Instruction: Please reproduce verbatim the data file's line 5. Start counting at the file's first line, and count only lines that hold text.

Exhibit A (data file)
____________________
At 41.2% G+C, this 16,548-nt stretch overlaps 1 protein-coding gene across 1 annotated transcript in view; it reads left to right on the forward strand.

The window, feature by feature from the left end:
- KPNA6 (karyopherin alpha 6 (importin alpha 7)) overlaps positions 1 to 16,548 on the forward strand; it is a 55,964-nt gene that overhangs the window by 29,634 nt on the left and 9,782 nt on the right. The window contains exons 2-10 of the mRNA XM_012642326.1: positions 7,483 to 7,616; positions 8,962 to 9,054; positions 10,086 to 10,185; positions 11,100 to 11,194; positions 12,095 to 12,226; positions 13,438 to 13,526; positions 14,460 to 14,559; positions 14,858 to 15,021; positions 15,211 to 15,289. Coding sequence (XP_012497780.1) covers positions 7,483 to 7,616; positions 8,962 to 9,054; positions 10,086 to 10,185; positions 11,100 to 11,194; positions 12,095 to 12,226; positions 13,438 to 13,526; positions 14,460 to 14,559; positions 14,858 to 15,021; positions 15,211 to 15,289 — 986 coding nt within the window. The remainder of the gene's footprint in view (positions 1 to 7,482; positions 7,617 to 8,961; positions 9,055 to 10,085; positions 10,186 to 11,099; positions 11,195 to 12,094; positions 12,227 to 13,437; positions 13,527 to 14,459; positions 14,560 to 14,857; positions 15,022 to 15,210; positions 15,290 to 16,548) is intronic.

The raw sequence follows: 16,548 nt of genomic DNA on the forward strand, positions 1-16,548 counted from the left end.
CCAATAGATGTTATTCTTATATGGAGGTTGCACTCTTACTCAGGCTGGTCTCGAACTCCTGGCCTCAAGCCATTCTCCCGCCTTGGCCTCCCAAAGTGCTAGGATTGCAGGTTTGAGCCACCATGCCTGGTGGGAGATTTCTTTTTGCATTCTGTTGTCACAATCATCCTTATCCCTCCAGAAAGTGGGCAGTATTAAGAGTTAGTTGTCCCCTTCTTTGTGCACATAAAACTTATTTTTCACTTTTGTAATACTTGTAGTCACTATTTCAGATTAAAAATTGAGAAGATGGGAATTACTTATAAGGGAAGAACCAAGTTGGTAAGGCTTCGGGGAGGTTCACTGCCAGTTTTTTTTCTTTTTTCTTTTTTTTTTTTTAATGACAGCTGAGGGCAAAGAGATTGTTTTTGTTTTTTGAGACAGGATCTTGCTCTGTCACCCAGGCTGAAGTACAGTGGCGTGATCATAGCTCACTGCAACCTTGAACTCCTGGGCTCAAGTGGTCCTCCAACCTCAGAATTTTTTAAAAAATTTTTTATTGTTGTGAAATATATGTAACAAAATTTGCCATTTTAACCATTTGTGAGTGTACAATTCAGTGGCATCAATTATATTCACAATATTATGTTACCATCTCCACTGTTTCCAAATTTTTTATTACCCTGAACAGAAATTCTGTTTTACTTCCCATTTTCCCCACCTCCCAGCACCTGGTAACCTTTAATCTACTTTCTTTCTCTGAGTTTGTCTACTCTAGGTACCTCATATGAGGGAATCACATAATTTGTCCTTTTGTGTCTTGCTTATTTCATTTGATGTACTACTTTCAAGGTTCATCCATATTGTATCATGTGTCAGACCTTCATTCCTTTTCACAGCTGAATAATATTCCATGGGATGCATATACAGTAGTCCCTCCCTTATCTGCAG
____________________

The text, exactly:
CCAATAGATGTTATTCTTATATGGAGGTTGCACTCTTACTCAGGCTGGTCTCGAACTCCTGGCCTCAAGCCATTCTCCCGCCTTGGCCTCCCAAAGTGCTAGGATTGCAGGTTTGAGCCACCATGCCTGGTGGGAGATTTCTTTTTGCATTCTGTTGTCACAATCATCCTTATCCCTCCAGAAAGTGGGCAGTATTAAGAGTTAGTTGTCCCCTTCTTTGTGCACATAAAACTTATTTTTCACTTTTGTAATACTTGTAGTCACTATTTCAGATTAAAAATTGAGAAGATGGGAATTACTTATAAGGGAAGAACCAAGTTGGTAAGGCTTCGGGGAGGTTCACTGCCAGTTTTTTTTCTTTTTTCTTTTTTTTTTTTTAATGACAGCTGAGGGCAAAGAGATTGTTTTTGTTTTTTGAGACAGGATCTTGCTCTGTCACCCAGGCTGAAGTACAGTGGCGTGATCATAGCTCACTGCAACCTTGAACTCCTGGGCTCAAGTGGTCCTCCAACCTCAGAATTTTTTAAAAAATTTTTTATTGTTGTGAAATATATGTAACAAAATTTGCCATTTTAACCATTTGTGAGTGTACAATTCAGTGGCATCAATTATATTCACAATATTATGTTACCATCTCCACTGTTTCCAAATTTTTTATTACCCTGAACAGAAATTCTGTTTTACTTCCCATTTTCCCCACCTCCCAGCACCTGGTAACCTTTAATCTACTTTCTTTCTCTGAGTTTGTCTACTCTAGGTACCTCATATGAGGGAATCACATAATTTGTCCTTTTGTGTCTTGCTTATTTCATTTGATGTACTACTTTCAAGGTTCATCCATATTGTATCATGTGTCAGACCTTCATTCCTTTTCACAGCTGAATAATATTCCATGGGATGCATATACAGTAGTCCCTCCCTTATCTGCAG